Wednesday, March 11, 2009

The British Kings find their way home

It has been said that guitar wizard Alvin Lee of Ten Year After was paying homage to Sun Records in his searing rendition of "I'm Going Home" which he performed live at Woodstock in 1969. While I have no way to verify this claim, the dynamics and style of this number certainly are reminiscent of the reckless abandon on display during the early rockabilly years. What is verifiable is the direction Alvin Lee has gone in recent years with recordings such as Alvin Lee in Tennessee, (2004) recorded in Memphis together with the living legend Scotty Moore, known for his guitar work on the early Elvis recordings at Sam Phillips' studio at Sun Records. Lee follows this recording up in a similar roots vein with Saguitar, released in 2007.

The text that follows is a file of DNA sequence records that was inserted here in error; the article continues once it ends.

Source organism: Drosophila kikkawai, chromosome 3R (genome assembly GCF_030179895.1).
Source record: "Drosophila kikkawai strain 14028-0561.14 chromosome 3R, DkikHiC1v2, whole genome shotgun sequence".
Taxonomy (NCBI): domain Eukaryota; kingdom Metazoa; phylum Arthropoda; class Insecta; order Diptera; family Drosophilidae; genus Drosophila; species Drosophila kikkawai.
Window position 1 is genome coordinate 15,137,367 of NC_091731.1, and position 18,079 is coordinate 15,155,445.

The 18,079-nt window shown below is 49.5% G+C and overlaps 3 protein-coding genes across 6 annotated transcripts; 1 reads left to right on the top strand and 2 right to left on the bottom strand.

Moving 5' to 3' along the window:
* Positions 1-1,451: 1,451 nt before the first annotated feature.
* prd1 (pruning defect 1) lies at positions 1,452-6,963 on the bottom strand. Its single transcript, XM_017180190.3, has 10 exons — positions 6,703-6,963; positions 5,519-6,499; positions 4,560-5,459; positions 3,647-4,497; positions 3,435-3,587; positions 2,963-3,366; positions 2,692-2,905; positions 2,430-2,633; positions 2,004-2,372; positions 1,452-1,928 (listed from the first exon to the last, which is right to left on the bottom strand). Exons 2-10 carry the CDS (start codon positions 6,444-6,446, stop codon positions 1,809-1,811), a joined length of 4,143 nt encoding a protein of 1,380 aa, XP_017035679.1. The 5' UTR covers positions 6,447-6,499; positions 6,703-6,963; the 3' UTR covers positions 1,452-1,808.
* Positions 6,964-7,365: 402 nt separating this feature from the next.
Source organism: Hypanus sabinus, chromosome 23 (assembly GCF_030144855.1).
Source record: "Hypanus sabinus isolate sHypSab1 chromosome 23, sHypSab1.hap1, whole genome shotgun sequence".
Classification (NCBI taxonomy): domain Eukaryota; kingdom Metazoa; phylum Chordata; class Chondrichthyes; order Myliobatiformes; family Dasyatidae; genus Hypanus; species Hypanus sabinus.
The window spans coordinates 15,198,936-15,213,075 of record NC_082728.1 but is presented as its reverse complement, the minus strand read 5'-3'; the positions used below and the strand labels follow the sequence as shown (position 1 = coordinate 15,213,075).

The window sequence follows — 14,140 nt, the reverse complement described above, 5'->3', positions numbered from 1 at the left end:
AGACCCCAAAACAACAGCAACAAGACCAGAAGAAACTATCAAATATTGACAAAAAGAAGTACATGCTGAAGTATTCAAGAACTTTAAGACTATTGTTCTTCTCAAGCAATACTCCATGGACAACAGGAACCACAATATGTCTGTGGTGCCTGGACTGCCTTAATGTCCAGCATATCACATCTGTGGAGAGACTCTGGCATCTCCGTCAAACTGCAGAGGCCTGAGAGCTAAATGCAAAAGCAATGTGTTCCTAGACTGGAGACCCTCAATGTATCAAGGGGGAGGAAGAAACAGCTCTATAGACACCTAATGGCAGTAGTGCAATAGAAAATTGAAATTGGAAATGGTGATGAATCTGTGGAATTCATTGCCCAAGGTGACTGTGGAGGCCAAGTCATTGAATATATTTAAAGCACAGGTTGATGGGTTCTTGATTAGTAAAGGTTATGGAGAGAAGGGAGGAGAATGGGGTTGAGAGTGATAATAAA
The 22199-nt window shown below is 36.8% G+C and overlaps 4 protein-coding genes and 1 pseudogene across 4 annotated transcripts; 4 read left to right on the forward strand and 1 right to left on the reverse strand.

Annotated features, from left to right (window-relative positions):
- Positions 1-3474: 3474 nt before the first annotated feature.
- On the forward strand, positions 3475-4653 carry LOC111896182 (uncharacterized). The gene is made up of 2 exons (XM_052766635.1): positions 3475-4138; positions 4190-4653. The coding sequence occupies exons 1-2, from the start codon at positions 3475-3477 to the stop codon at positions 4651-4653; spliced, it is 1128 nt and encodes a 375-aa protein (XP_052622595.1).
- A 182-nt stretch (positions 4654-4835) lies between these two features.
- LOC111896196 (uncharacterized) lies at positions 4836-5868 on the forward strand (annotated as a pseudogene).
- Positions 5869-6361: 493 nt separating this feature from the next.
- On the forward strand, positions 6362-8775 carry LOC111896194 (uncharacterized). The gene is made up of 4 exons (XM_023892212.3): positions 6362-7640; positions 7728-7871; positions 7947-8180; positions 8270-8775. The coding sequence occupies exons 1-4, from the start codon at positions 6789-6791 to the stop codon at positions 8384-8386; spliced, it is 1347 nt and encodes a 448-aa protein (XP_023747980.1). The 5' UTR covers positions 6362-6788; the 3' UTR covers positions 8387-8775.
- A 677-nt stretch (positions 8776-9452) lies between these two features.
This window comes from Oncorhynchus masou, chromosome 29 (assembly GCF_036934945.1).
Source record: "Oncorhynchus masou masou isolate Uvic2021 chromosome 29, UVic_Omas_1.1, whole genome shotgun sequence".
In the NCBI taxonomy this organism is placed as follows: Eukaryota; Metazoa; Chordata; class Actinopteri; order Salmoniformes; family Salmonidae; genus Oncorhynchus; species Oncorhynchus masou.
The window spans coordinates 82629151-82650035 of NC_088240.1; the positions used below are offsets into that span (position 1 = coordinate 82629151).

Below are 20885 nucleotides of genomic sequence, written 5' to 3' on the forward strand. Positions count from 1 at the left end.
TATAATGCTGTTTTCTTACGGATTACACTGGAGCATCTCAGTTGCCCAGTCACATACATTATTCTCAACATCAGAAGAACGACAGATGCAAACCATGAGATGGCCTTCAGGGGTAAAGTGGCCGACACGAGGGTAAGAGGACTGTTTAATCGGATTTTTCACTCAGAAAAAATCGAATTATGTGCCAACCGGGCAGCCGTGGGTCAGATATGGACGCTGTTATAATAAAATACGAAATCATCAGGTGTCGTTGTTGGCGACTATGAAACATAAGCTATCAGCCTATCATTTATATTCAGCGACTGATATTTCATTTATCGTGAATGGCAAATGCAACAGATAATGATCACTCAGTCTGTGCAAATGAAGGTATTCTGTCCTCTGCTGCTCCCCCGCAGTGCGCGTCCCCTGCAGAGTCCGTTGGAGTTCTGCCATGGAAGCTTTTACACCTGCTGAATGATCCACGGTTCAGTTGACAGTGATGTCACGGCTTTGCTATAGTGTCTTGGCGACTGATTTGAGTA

Another of the "British Kings," Jimmy Page, also found his way home in the collaborative effort with Led Zeppelin's own Robert Plant as the Honeydrippers, a group whose covers clearly demonstrate their interest in American roots music from the the 1950's. Their hit "Sea of Love" from the Honeydrippers album, a cover of the Phil Phillips 1959 number 1 Billboard hit, was a winner for them in 1984.

Finally, Jeff Beck, who many claim to be Great Britain's finest guitarist, came home in a big way with his 1993 release of Crazy Legs, a wholehearted tribute to the guitar genius of the late Cliff Gallup, Gene Vincent's guitar player on the Blue Caps recordings from 1956.

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